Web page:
Referring to FIGS. 2a and 2b, which show a cross-sectional view, it will be noted that the flange 12 would fit against the face of the masonry construction shown in FIG. 2a or the dry wall construction shown in FIG. 2b; the masonry being illustrated as designated generally 14 and the dry wall designated generally 16.
To retain the damper in place under adverse conditions, I have provided a plurality of lugs designated generally 18, FIG. 1, at spaced intervals about an inwardly depending, transversely extending flange 20 of the fire damper. This flange is spaced from the flange 12 to correspond to the width of a standard new construction masonry or dry wall width as shown in FIGS. 2a and 2b, respectively. Thus, the depth of the damper corresponds to the width of the wall. Since I have mounted the lugs so that they can be rotatable, it will be appreciated that once they are rotated from, for example, the position shown in dotted lines in FIG. 3 to the position shown on the solid lines in FIG. 3 and FIG. 2, one surface of the lugs will abut in sliding fashion a surface of the wall, whether masonry or dry wall, opposite to the surface engaged by the flange 12; and thus prevent egress of the damper from the hole in the wall.
To retain lugs 18 in position, I have provided the following means. First, the lug is pivotally mounted on the flange 20 as by means of riveting with a loose tolerance, so that the lug can be rotated by hand or with a screw driver. The leading end corner 22 is relieved as, for example, by the break or bevel shown in FIG. 3, so that as the lug is pivoted, it will clear the longitudinally extending additional framing member 24 when the lug is rotated as shown by the Arrows A, FIG. 3. On rotation of the lug, a sheet metal screw is passed through a pre-existing hole in the damper and a corresponding pre-existing hole in the lug, as shown at 26; said hole being of such a diameter that the threads of the sheet metal screw will engage the hole and bite into the metal of the lug so as to retain the lug in its rotated position. Typically, dampers are constructed of 18 gauge material and the lugs may be of 16 gauge material, such as galvanized steel.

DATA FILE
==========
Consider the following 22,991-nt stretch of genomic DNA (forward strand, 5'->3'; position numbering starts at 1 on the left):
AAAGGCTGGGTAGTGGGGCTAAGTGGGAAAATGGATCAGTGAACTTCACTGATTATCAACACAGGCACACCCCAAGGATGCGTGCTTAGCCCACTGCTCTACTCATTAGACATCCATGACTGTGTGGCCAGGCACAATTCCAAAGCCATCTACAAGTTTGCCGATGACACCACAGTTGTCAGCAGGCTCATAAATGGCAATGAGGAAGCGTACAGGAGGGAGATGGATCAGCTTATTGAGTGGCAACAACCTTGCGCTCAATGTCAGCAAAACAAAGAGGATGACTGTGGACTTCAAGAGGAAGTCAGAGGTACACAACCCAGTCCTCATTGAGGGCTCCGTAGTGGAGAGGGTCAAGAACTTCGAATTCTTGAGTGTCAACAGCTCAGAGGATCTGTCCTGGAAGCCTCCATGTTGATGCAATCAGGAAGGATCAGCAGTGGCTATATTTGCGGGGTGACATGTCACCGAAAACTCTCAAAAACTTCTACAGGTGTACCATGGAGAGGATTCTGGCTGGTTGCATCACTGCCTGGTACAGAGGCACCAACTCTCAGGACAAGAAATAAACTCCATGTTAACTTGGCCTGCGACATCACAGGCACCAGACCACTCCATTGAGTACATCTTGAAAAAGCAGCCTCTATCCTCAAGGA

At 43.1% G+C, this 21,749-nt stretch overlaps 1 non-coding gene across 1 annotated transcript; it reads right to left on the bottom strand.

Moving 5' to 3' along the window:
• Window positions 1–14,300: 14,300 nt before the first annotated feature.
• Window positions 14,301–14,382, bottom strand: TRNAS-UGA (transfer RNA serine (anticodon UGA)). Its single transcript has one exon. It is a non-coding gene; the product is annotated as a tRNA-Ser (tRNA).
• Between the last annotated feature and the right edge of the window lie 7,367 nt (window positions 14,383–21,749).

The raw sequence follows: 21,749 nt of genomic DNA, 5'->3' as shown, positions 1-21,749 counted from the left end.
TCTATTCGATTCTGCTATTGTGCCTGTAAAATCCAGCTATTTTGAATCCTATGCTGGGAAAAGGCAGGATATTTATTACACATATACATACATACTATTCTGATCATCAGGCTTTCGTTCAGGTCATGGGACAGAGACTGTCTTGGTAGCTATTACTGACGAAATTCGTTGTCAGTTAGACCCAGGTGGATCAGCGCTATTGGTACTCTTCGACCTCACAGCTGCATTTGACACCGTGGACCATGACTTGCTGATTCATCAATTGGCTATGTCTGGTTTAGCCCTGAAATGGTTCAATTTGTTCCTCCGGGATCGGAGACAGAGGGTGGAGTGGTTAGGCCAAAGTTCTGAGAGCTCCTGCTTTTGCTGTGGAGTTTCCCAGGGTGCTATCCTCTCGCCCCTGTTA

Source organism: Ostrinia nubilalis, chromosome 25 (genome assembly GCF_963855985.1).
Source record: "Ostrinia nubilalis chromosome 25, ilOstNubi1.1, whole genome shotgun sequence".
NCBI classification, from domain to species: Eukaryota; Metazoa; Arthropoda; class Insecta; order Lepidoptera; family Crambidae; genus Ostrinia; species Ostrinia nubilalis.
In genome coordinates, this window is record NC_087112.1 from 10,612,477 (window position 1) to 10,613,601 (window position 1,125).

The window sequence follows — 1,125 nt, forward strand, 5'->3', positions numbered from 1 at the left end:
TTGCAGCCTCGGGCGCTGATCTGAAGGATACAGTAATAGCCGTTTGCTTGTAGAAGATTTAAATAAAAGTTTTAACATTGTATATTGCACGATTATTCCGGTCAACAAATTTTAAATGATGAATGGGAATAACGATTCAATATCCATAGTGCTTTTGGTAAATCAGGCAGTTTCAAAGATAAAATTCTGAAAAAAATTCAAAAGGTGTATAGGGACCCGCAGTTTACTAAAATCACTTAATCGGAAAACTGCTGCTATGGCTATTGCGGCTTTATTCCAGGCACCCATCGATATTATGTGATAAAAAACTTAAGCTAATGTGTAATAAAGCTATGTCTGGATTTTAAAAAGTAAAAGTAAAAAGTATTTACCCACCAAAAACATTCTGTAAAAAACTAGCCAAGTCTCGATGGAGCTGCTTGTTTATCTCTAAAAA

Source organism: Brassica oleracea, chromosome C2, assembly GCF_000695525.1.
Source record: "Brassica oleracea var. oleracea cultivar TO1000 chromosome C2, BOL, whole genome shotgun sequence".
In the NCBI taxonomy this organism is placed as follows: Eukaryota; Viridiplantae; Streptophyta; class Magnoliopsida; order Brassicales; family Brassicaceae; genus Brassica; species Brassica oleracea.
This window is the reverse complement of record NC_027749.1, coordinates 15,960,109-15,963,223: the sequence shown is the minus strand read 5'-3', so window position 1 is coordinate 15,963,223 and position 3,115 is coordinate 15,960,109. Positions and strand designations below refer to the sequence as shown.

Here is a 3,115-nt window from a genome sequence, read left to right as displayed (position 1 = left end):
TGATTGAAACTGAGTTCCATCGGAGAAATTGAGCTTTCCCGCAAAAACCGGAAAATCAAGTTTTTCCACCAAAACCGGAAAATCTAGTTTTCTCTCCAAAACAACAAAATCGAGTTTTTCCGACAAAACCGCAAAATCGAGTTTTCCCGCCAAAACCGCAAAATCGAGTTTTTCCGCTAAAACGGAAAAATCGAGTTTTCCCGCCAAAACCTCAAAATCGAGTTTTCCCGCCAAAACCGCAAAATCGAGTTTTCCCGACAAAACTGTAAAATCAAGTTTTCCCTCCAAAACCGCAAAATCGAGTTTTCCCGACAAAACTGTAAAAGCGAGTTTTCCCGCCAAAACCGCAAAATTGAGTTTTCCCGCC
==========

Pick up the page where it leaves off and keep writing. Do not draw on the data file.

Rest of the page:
METHOD OF OPERATION